- Ecosystem engineers modify, alter, create or destroy their habitat.
- There are two main types of ecosystem engineers, known as allogenic and autogenic.
- Ecosystem engineers are essential to the functionality of their given ecosystem and add diversity and richness
An ecosystem engineer is an organism which has a particular importance within that ecosystem. Usually this means it alters the habitat in some way, often by creating or destroying it. These engineers play a key role in the functionality of the ecosystem in which they live, and can impact species richness within that area.
Types of Ecosystem Engineers
There are two main types of ecosystem engineers, known as allogenic and autogenic.
Allogenic: An allogenic engineer is one that alters the biophysical environment in which it lives. This means it modifies either a living or nonliving aspect of its ecosystem in some way. The most well known example of an allogenic engineer is the beaver. A beaver actively alters its environment by chopping down trees in its home region, and using them to build a dam in a nearby pond or lake. The beavers both alter the landscape by removing large amounts of trees and lumber, but then further affect the ecosystem by creating a dam, which changes water flow and water levels in the lake or pond. This change can greatly affect other organisms already living in the body of water.
Autogenic: An autogenic engineer alters its environment much more indirectly, because the modification actually happens to that organism itself, rather than to outside factors. Plants tend to be the most prominent autogenic engineers. Trees, specifically, as large-scale vegetation, become excellent autogenic engineers. As trees grow, they are often used as shelter or nesting areas for various animals within their ecosystem, and can even be platforms for other smaller plants to live on and grow. Many species of birds, squirrels and small mammals take refuge in tree trunks or tree branches. In other cases, vines and other trailing plants use established primary growth trees as a base upon which they climb. This offers those plants a way to thrive, but also further can create connections between trees which otherwise did not touch. In this way, many high growth forests such as rainforests and cloud forests may create thick, connected canopies. Many animals like monkeys and marsupials can use these vines and connections and tree-top highways.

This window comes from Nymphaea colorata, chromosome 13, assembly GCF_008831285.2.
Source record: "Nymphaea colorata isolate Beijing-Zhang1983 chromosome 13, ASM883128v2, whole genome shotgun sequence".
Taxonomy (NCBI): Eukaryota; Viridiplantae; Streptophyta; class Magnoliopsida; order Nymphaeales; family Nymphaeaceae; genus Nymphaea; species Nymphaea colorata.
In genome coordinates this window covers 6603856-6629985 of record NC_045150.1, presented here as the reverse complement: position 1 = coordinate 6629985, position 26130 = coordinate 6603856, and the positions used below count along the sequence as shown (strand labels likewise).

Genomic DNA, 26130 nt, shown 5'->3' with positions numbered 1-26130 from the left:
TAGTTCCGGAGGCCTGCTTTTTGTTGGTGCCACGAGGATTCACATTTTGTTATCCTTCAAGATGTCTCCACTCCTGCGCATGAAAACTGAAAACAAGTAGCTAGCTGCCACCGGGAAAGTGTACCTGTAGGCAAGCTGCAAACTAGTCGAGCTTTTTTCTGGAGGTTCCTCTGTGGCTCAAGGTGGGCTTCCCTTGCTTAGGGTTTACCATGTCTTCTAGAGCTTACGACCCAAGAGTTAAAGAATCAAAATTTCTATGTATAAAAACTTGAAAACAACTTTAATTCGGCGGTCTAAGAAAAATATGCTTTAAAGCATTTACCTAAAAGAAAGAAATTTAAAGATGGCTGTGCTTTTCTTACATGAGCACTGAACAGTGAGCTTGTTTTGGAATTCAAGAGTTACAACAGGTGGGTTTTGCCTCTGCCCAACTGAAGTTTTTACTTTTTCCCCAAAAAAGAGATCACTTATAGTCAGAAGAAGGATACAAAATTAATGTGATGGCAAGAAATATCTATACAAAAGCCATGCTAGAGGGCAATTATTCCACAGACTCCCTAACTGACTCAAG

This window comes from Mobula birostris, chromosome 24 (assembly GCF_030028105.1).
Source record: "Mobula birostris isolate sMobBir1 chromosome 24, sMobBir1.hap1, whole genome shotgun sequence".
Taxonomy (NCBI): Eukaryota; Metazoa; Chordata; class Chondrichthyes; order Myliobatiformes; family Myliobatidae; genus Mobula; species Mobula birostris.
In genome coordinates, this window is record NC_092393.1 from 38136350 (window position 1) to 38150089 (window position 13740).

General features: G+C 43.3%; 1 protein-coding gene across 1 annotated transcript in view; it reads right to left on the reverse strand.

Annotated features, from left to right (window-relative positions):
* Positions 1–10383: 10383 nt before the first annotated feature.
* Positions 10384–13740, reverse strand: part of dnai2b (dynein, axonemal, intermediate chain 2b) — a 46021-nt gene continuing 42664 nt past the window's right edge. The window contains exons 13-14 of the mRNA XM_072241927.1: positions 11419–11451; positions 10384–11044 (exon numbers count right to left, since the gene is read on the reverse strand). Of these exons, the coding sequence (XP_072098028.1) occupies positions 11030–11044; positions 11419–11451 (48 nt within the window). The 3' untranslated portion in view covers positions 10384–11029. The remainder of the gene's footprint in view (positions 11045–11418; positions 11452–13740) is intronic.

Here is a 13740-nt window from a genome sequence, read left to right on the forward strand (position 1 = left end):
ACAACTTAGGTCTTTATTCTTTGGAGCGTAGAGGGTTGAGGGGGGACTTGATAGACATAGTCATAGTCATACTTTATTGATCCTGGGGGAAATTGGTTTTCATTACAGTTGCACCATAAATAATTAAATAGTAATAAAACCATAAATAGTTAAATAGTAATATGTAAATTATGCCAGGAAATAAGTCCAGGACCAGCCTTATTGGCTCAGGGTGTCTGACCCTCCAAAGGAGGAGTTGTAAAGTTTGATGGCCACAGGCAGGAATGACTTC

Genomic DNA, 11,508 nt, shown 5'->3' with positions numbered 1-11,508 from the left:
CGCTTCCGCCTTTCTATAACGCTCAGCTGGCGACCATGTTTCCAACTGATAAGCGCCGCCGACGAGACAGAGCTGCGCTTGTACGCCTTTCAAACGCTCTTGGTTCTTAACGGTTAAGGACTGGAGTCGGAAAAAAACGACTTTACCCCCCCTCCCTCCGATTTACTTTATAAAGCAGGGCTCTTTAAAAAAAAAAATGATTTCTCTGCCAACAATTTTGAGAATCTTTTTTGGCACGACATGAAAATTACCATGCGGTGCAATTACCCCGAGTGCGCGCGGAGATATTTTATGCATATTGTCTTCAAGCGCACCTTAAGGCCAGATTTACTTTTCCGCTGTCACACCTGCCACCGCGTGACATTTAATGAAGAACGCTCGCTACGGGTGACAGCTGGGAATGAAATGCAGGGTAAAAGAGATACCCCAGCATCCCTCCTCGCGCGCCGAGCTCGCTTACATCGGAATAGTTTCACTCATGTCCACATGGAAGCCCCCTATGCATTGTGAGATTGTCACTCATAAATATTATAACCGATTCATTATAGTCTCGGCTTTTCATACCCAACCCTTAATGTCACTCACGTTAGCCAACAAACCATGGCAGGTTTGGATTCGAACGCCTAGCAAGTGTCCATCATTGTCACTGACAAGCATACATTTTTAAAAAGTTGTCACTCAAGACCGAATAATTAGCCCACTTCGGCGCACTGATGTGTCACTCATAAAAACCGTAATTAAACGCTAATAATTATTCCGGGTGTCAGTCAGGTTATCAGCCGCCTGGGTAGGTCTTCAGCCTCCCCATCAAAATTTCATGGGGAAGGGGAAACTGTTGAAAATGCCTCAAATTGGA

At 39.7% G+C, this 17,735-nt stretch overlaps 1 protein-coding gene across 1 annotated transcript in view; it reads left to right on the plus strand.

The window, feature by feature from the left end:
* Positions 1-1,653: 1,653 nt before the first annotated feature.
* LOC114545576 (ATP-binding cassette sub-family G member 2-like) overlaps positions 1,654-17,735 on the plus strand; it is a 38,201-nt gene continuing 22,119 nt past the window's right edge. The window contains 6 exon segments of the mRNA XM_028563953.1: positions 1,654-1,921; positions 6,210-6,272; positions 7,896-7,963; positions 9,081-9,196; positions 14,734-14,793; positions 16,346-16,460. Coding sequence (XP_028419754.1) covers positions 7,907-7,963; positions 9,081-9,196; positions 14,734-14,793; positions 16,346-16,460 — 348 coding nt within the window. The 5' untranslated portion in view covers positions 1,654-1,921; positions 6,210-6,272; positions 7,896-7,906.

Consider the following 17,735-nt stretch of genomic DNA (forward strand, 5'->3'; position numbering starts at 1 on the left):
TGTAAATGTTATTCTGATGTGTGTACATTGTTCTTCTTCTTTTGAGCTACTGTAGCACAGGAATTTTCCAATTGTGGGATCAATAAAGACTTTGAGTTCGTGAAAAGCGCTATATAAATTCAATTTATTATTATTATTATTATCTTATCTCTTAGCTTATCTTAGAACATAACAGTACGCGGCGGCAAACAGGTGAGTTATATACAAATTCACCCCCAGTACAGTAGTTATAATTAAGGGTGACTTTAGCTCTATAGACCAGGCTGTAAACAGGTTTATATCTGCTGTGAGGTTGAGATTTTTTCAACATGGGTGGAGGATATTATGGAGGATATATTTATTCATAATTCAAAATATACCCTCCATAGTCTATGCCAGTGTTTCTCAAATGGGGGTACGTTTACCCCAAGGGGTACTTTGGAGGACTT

Importance of Ecosystem Engineers
While all organisms in an ecosystem have an impact on their environment, the ecosystem engineers have a more significant role to play in the functioning of their habitat. By altering the landscape, as beavers due, they are able to impact species richness within that area. Daming a lake can block the water flow, so the pond becomes more still. Many smaller organisms thrive in this environment which would otherwise not survive in faster river current.
The engineers add a level of complexity to their ecosystem, which generally allows for increased species diversity. As a beaver cuts down trees in a given area, it allows new smaller growth to form in that region. Similarly, as the area becomes flooded, it will often turn into an extremely bio-rich wetland, which rejuvenates that landscape, offering new life. When a system is allowed to work naturally, the influence of that engineer can create a natural cycle of diversity and richness in any given area.